Clive Staples Lewis was a celebrated Anglo-Irish novelist, academic, medievalist, literary critic, lay theologian and Christian apologist whose impact and influence lives on.

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Past Watchful Dragons: Lewis in Nashville

November 5th, 2005 | Skip to comments

Past Watchful Dragons has been going on the past week here in Nashville, with a number of impressive presentations and reflective discussions. The two outstanding moments were Greg Wright’s “Sometimes a Film Says Best What Needs to be Said,” a clever allusion to an essay Lewis once wrote on fairy tales, whose thesis focuses not on the necessity of slavish, potential fidelity of the Narnian film to Lewis’s original work, but on the aesthetic choices of the director in achieving his cinematic vision. Greg’s ideas are countercultural to a majority of those expressed thus far in many of the Narnia-promotion events, and here in Nashville, but worthy of reflection and you will want to visit the website, Hollywood Jesus again and again. I am sure Greg will express and revisit his thoughts on the movie over the next several months.

The other solid presentation was a tour de force by Andrew Lazo of Rice University, who is pursuing the novel/nouveau (and somewhat counterintuitive) thesis in his dissertation at Rice that Tolkien and Lewis were, despite appearances, actual legitimate “Modernists,” traversing the same wastelands themes as their better-pigeonholed counterparts like Eliot, Joyce, and Woolf, only through a Christian mythic lens.

Events like these both encourage and depress me, personally, speaking as one of three featured speakers at the event (my presentation was on the provenance of The Problem of Pain and its relationship to the rest of Lewis’s work, including Narnia.)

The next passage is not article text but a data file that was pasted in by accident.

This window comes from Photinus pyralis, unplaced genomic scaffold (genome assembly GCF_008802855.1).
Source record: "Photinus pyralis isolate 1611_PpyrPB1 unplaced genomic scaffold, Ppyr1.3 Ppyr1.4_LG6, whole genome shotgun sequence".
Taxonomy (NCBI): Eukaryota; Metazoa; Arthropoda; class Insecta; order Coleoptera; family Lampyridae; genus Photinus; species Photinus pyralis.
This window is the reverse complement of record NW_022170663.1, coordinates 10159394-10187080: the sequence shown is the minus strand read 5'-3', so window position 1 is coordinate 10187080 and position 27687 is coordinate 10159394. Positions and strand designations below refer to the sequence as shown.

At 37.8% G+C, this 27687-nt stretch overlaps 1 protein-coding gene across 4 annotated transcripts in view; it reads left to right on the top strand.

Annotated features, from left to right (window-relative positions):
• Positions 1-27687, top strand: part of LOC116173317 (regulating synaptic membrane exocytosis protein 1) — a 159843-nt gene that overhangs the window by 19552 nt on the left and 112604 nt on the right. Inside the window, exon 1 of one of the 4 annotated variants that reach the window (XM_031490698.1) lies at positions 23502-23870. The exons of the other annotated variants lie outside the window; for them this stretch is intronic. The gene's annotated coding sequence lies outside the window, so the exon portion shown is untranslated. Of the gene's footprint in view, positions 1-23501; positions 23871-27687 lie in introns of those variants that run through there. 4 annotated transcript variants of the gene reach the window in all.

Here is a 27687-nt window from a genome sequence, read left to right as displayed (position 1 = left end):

• Encourage, why? Because there is continuing evidence that Lewis’s “mere Christianity” works in drawing together disparate people from all over the theological landscape and temperament and vocation. I met folks who were Baptists, Church of Christ/Christian Church, Anglicans, Methodists, Catholics, lawyers, doctors, quilters, horse trainers, students, ex-students, perpetual students, pastors, teachers, evangelists–a bonafide Ephesians 4-he-gave-us-gifts-from-heaven experience.
  • Depress, how? I also got to witness, again, the fact that church at large continues to squeeze out the arts and the imagination from their “normal” discourse-from the day to day practice of worship, discipleship, service. By which I mean-people come to these kinds of Lewis events thirsty and hungry and desperate for the kind of “Inklings-type” fellowship (iron sharpens iron) and richly layered talk that ought to be characteristic of the local church, in and out of worship and preaching, nurturing the expression of such talent and expression—all the while providing a rigor and an accountability for maintaining the mere Christian’s adherence to the major doctrines of the faith. (Come on people, now, Everybody get together, Try to love one another, right now! – The Youngbloods)

Media Update

Since the last time I blogged about it, I have been interviewed by a number of media outlets, including print outlets like the Columbus Dispatch, Cleveland Plain Dealer, Toledo Blade, Bowling Green Daily Sentinel-Tribune, Denver Post, Colorado Springs Gazette, Canadian Broadcasting Corporation; radio interviews with the NPR affiliate in Cleveland and a talk radio program in Fresno, CA; and tv studio and site interviews with WTOL, Toledo; WKYC (NBC) and WEWS (ABC), Cleveland; KFSN (ABC) and KMPH (FOX), Fresno; for a sample of my interviews, here is a 1.7mb QuickTime capsule. If you are from one of these regions and see a story emanating from these interviews, please let me know.


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